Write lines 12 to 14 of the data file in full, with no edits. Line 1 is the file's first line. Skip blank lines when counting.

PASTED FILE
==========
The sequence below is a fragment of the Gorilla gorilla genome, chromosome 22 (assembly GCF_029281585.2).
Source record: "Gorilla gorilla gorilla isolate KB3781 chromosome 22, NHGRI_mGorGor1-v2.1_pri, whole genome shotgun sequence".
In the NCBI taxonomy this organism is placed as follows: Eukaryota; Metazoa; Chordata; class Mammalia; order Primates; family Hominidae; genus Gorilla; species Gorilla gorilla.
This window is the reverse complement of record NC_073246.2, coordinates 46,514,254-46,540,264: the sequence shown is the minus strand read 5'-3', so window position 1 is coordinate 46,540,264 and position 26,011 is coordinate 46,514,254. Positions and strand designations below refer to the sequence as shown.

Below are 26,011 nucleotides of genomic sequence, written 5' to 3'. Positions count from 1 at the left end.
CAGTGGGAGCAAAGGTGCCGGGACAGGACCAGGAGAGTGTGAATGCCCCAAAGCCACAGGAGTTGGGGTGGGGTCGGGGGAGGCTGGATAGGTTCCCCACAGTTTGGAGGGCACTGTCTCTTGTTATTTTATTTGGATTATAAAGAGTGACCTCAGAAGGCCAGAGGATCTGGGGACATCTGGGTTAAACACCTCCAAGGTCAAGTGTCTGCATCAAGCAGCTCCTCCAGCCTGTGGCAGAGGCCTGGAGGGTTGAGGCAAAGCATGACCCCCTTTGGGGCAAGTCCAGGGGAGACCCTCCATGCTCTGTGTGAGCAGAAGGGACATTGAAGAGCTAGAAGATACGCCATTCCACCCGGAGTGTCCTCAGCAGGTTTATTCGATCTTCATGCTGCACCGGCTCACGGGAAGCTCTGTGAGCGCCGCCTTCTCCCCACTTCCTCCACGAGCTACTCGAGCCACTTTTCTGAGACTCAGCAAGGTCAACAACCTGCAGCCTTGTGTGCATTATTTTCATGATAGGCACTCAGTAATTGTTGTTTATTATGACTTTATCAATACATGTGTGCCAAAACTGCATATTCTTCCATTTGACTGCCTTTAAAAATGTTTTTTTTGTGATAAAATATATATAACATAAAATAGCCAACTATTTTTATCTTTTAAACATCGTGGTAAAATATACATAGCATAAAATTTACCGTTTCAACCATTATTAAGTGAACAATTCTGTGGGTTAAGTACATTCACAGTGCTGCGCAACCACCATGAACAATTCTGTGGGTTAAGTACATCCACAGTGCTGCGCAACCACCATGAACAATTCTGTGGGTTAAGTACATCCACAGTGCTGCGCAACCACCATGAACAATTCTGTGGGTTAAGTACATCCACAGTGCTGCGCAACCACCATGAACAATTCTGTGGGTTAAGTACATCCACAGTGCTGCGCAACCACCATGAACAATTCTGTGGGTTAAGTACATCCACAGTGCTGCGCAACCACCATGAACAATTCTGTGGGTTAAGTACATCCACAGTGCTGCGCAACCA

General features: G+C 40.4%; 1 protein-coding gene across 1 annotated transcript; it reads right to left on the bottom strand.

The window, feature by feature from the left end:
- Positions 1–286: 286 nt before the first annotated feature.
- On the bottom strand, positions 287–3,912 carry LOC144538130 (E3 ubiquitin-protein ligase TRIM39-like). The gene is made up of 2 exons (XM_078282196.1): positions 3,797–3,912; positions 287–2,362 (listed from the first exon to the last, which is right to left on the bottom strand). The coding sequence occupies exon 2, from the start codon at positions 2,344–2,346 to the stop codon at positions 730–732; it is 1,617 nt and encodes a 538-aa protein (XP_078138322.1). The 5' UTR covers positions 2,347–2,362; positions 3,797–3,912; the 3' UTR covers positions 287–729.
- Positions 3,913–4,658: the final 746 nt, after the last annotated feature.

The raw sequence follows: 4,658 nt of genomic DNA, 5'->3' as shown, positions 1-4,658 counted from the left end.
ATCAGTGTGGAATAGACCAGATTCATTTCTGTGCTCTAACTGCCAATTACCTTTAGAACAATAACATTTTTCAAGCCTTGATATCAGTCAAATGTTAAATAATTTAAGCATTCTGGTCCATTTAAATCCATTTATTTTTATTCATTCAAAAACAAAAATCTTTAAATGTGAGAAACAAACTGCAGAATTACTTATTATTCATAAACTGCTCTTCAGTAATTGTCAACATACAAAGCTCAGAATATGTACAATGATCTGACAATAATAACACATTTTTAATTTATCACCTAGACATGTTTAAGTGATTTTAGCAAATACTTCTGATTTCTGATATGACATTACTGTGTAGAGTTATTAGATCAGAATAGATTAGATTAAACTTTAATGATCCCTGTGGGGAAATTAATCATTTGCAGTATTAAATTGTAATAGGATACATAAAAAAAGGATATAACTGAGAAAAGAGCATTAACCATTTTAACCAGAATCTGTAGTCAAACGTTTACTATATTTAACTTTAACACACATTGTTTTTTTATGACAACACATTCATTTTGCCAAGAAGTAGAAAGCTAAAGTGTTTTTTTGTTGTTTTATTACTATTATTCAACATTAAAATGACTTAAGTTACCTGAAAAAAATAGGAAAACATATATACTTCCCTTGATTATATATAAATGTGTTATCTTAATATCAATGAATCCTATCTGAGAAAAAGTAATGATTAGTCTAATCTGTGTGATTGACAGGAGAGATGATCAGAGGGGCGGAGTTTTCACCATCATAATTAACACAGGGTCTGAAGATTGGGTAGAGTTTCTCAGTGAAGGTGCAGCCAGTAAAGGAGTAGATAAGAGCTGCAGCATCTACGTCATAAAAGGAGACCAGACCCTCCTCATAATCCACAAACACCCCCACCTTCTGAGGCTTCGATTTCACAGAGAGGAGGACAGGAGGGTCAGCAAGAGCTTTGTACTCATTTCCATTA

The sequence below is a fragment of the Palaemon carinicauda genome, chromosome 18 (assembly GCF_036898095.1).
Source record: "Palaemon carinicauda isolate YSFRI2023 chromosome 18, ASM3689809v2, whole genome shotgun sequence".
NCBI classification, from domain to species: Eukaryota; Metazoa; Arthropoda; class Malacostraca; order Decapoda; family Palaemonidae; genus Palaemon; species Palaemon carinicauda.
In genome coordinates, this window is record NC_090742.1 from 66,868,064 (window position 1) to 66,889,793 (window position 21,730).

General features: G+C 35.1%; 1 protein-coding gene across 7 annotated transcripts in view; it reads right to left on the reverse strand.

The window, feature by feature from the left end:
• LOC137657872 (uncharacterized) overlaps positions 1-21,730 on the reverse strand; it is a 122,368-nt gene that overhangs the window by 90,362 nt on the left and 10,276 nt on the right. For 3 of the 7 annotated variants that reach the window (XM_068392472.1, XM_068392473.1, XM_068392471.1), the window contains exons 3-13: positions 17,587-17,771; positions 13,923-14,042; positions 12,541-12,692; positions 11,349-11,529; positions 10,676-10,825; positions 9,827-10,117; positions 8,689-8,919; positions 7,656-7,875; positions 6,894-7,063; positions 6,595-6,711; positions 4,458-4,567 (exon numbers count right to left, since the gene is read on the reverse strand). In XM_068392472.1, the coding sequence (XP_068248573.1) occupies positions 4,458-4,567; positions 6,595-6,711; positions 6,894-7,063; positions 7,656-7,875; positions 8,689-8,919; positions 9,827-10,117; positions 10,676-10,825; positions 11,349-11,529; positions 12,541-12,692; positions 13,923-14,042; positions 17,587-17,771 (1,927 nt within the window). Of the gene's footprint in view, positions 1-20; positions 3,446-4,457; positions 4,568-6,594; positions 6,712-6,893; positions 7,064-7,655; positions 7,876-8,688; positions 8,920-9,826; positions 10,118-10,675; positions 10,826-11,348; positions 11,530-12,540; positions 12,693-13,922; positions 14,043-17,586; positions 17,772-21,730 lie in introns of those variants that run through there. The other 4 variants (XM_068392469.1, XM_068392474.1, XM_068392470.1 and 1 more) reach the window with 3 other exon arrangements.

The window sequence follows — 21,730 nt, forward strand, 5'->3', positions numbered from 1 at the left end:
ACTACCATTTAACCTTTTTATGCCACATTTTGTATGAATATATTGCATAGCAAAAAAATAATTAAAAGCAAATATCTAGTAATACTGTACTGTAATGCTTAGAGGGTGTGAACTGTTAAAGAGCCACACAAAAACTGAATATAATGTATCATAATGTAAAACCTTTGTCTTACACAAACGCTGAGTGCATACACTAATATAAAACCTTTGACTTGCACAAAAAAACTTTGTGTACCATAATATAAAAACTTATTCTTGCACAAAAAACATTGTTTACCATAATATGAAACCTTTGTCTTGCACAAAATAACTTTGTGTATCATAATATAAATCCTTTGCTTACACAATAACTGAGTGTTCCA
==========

The raw sequence follows: 4,658 nt of genomic DNA, 5'->3' as shown, positions 1-4,658 counted from the left end.
ATCAGTGTGGAATAGACCAGATTCATTTCTGTGCTCTAACTGCCAATTACCTTTAGAACAATAACATTTTTCAAGCCTTGATATCAGTCAAATGTTAAATAATTTAAGCATTCTGGTCCATTTAAATCCATTTATTTTTATTCATTCAAAAACAAAAATCTTTAAATGTGAGAAACAAACTGCAGAATTACTTATTATTCATAAACTGCTCTTCAGTAATTGTCAACATACAAAGCTCAGAATATGTACAATGATCTGACAATAATAACACATTTTTAATTTATCACCTAGACATGTTTAAGTGATTTTAGCAAATACTTCTGATTTCTGATATGACATTACTGTGTAGAGTTATTAGATCAGAATAGATTAGATTAAACTTTAATGATCCCTGTGGGGAAATTAATCATTTGCAGTATTAAATTGTAATAGGATACATAAAAAAAGGATATAACTGAGAAAAGAGCATTAACCATTTTAACCAGAATCTGTAGTCAAACGTTTACTATATTTAACTTTAACACACATTGTTTTTTTATGACAACACATTCATTTTGCCAAGAAGTAGAAAGCTAAAGTGTTTTTTTGTTGTTTTATTACTATTATTCAACATTAAAATGACTTAAGTTACCTGAAAAAAATAGGAAAACATATATACTTCCCTTGATTATATATAAATGTGTTATCTTAATATCAATGAATCCTATCTGAGAAAAAGTAATGATTAGTCTAATCTGTGTGATTGACAGGAGAGATGATCAGAGGGGCGGAGTTTTCACCATCATAATTAACACAGGGTCTGAAGATTGGGTAGAGTTTCTCAGTGAAGGTGCAGCCAGTAAAGGAGTAGATAAGAGCTGCAGCATCTACGTCATAAAAGGAGACCAGACCCTCCTCATAATCCACAAACACCCCCACCTTCTGAGGCTTCGATTTCACAGAGAGGAGGACAGGAGGGTCAGCAAGAGCTTTGTACTCATTTCCATTA

The sequence below is a fragment of the Palaemon carinicauda genome, chromosome 18 (assembly GCF_036898095.1).